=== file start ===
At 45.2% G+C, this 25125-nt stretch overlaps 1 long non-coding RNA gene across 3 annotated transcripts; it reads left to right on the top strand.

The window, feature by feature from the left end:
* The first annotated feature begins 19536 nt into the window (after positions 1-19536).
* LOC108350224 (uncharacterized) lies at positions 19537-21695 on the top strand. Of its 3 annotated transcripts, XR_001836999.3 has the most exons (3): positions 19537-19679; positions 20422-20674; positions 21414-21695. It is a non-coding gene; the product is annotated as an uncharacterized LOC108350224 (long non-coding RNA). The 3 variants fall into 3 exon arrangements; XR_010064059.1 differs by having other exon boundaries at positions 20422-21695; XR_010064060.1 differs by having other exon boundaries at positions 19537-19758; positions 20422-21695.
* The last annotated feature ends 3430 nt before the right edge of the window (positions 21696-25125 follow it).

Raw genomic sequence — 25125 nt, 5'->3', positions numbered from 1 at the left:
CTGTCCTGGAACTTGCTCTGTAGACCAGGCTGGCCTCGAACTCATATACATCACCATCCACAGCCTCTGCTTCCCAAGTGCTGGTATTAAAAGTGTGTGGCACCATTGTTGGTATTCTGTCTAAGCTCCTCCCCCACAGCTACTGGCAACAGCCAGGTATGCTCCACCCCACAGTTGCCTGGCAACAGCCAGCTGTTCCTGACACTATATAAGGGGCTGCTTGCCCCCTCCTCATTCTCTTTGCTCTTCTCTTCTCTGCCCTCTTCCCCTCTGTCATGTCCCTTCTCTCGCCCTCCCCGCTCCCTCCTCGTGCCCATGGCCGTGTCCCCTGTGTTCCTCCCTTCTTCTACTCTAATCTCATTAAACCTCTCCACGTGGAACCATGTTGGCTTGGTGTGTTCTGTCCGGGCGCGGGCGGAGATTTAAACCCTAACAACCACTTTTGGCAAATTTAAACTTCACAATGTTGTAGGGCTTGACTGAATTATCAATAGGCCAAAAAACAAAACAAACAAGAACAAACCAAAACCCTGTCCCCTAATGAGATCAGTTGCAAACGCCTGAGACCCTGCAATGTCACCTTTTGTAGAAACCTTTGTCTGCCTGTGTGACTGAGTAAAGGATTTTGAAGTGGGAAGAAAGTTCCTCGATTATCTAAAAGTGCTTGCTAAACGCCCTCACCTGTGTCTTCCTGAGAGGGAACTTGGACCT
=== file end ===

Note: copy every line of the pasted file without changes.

At 45.2% G+C, this 25125-nt stretch overlaps 1 long non-coding RNA gene across 3 annotated transcripts; it reads left to right on the top strand.

The window, feature by feature from the left end:
* The first annotated feature begins 19536 nt into the window (after positions 1-19536).
* LOC108350224 (uncharacterized) lies at positions 19537-21695 on the top strand. Of its 3 annotated transcripts, XR_001836999.3 has the most exons (3): positions 19537-19679; positions 20422-20674; positions 21414-21695. It is a non-coding gene; the product is annotated as an uncharacterized LOC108350224 (long non-coding RNA). The 3 variants fall into 3 exon arrangements; XR_010064059.1 differs by having other exon boundaries at positions 20422-21695; XR_010064060.1 differs by having other exon boundaries at positions 19537-19758; positions 20422-21695.
* The last annotated feature ends 3430 nt before the right edge of the window (positions 21696-25125 follow it).

Raw genomic sequence — 25125 nt, 5'->3', positions numbered from 1 at the left:
CTGTCCTGGAACTTGCTCTGTAGACCAGGCTGGCCTCGAACTCATATACATCACCATCCACAGCCTCTGCTTCCCAAGTGCTGGTATTAAAAGTGTGTGGCACCATTGTTGGTATTCTGTCTAAGCTCCTCCCCCACAGCTACTGGCAACAGCCAGGTATGCTCCACCCCACAGTTGCCTGGCAACAGCCAGCTGTTCCTGACACTATATAAGGGGCTGCTTGCCCCCTCCTCATTCTCTTTGCTCTTCTCTTCTCTGCCCTCTTCCCCTCTGTCATGTCCCTTCTCTCGCCCTCCCCGCTCCCTCCTCGTGCCCATGGCCGTGTCCCCTGTGTTCCTCCCTTCTTCTACTCTAATCTCATTAAACCTCTCCACGTGGAACCATGTTGGCTTGGTGTGTTCTGTCCGGGCGCGGGCGGAGATTTAAACCCTAACAACCACTTTTGGCAAATTTAAACTTCACAATGTTGTAGGGCTTGACTGAATTATCAATAGGCCAAAAAACAAAACAAACAAGAACAAACCAAAACCCTGTCCCCTAATGAGATCAGTTGCAAACGCCTGAGACCCTGCAATGTCACCTTTTGTAGAAACCTTTGTCTGCCTGTGTGACTGAGTAAAGGATTTTGAAGTGGGAAGAAAGTTCCTCGATTATCTAAAAGTGCTTGCTAAACGCCCTCACCTGTGTCTTCCTGAGAGGGAACTTGGACCT